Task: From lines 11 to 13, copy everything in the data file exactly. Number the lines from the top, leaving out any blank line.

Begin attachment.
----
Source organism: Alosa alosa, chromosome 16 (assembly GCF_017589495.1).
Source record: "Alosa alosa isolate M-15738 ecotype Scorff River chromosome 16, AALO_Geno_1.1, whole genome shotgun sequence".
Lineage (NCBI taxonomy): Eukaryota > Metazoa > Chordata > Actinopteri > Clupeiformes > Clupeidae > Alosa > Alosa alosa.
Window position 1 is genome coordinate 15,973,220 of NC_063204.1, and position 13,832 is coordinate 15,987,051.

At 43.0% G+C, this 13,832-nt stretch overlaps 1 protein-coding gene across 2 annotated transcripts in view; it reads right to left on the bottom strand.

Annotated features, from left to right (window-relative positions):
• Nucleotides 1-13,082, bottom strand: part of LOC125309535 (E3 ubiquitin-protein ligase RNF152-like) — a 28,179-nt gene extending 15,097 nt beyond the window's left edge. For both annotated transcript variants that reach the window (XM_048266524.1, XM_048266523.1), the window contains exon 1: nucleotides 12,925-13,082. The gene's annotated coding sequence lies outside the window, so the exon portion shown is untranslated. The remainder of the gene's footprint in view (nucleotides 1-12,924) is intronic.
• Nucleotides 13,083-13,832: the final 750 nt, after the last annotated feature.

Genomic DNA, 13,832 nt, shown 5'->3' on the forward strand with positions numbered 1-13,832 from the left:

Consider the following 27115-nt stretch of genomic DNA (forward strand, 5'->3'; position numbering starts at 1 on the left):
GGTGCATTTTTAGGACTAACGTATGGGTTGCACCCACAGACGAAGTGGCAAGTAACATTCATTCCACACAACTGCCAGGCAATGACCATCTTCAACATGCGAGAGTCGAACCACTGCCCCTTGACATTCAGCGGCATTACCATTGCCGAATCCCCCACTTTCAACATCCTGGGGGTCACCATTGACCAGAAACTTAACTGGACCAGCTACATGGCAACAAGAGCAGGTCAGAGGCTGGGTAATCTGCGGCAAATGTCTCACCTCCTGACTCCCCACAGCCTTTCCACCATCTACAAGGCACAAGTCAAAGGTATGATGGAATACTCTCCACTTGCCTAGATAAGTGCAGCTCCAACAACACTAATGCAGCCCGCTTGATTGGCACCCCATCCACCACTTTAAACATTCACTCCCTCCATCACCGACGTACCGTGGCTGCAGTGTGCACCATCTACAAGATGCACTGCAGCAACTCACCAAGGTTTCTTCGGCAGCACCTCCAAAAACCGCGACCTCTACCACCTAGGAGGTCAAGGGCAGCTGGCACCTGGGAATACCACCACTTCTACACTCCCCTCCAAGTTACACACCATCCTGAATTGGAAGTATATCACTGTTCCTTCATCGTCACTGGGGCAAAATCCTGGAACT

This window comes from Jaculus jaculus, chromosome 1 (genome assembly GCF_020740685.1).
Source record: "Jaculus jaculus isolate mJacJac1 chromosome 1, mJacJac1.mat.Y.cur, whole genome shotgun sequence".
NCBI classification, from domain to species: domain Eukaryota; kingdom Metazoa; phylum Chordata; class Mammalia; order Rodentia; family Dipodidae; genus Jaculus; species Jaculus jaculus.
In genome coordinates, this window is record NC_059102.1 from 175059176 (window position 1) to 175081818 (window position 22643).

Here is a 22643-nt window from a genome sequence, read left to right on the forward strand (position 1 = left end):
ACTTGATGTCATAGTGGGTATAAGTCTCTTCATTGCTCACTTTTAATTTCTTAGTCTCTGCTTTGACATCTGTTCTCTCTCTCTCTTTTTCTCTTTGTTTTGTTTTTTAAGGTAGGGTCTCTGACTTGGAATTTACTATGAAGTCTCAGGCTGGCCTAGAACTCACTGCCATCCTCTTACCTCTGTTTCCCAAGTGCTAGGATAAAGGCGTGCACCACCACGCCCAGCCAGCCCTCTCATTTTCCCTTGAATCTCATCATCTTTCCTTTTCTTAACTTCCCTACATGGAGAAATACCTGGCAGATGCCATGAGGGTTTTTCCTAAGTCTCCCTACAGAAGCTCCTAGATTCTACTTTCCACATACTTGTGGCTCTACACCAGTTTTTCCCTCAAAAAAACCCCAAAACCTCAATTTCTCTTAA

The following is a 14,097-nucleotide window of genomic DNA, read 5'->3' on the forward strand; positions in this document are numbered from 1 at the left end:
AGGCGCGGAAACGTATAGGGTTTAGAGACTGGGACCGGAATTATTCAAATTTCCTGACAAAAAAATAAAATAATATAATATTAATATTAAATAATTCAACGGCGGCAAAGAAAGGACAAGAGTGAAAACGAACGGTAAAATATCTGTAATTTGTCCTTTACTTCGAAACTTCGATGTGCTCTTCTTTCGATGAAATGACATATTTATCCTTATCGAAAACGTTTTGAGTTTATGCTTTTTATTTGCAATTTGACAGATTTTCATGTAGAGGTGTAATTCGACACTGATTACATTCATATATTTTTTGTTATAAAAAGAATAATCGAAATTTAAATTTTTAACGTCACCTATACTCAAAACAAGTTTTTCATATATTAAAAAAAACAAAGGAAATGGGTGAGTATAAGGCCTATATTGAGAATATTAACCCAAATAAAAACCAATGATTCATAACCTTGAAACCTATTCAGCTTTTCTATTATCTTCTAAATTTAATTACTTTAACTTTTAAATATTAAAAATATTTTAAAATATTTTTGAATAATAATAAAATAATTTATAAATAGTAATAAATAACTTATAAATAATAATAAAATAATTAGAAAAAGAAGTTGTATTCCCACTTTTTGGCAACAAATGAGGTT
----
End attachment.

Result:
GGTGCATTTTTAGGACTAACGTATGGGTTGCACCCACAGACGAAGTGGCAAGTAACATTCATTCCACACAACTGCCAGGCAATGACCATCTTCAACATGCGAGAGTCGAACCACTGCCCCTTGACATTCAGCGGCATTACCATTGCCGAATCCCCCACTTTCAACATCCTGGGGGTCACCATTGACCAGAAACTTAACTGGACCAGCTACATGGCAACAAGAGCAGGTCAGAGGCTGGGTAATCTGCGGCAAATGTCTCACCTCCTGACTCCCCACAGCCTTTCCACCATCTACAAGGCACAAGTCAAAGGTATGATGGAATACTCTCCACTTGCCTAGATAAGTGCAGCTCCAACAACACTAATGCAGCCCGCTTGATTGGCACCCCATCCACCACTTTAAACATTCACTCCCTCCATCACCGACGTACCGTGGCTGCAGTGTGCACCATCTACAAGATGCACTGCAGCAACTCACCAAGGTTTCTTCGGCAGCACCTCCAAAAACCGCGACCTCTACCACCTAGGAGGTCAAGGGCAGCTGGCACCTGGGAATACCACCACTTCTACACTCCCCTCCAAGTTACACACCATCCTGAATTGGAAGTATATCACTGTTCCTTCATCGTCACTGGGGCAAAATCCTGGAACT

This window comes from Jaculus jaculus, chromosome 1 (genome assembly GCF_020740685.1).
Source record: "Jaculus jaculus isolate mJacJac1 chromosome 1, mJacJac1.mat.Y.cur, whole genome shotgun sequence".